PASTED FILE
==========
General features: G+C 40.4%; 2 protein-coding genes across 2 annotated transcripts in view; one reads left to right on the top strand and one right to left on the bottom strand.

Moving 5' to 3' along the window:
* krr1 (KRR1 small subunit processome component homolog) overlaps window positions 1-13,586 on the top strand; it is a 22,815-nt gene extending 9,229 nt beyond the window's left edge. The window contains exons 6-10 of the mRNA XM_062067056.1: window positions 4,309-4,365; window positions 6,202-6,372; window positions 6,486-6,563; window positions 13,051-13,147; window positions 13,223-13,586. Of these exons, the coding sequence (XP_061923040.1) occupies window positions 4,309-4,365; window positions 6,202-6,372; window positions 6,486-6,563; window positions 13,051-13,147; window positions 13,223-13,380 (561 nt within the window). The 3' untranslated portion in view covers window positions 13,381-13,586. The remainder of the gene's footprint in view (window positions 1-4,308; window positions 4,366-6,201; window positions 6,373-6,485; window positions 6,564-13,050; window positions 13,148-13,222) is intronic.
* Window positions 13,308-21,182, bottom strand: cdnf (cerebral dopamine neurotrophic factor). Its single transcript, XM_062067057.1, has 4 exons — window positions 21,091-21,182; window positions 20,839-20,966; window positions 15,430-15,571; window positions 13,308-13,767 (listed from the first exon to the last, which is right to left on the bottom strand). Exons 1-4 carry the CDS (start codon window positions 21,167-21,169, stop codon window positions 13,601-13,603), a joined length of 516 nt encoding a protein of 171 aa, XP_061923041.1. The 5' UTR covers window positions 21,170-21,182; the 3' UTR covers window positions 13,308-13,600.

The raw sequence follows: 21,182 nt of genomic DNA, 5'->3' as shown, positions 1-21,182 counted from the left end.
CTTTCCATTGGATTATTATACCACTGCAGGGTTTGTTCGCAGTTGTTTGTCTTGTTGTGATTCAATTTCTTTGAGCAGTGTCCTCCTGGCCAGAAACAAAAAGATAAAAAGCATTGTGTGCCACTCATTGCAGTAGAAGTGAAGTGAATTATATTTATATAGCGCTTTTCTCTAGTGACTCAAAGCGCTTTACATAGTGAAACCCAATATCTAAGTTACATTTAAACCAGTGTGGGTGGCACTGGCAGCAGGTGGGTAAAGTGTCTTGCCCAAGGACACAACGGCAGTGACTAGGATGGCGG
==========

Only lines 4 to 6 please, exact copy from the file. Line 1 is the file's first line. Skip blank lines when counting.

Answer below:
* Window positions 13,308-21,182, bottom strand: cdnf (cerebral dopamine neurotrophic factor). Its single transcript, XM_062067057.1, has 4 exons — window positions 21,091-21,182; window positions 20,839-20,966; window positions 15,430-15,571; window positions 13,308-13,767 (listed from the first exon to the last, which is right to left on the bottom strand). Exons 1-4 carry the CDS (start codon window positions 21,167-21,169, stop codon window positions 13,601-13,603), a joined length of 516 nt encoding a protein of 171 aa, XP_061923041.1. The 5' UTR covers window positions 21,170-21,182; the 3' UTR covers window positions 13,308-13,600.

The raw sequence follows: 21,182 nt of genomic DNA, 5'->3' as shown, positions 1-21,182 counted from the left end.
CTTTCCATTGGATTATTATACCACTGCAGGGTTTGTTCGCAGTTGTTTGTCTTGTTGTGATTCAATTTCTTTGAGCAGTGTCCTCCTGGCCAGAAACAAAAAGATAAAAAGCATTGTGTGCCACTCATTGCAGTAGAAGTGAAGTGAATTATATTTATATAGCGCTTTTCTCTAGTGACTCAAAGCGCTTTACATAGTGAAACCCAATATCTAAGTTACATTTAAACCAGTGTGGGTGGCACTGGCAGCAGGTGGGTAAAGTGTCTTGCCCAAGGACACAACGGCAGTGACTAGGATGGCGG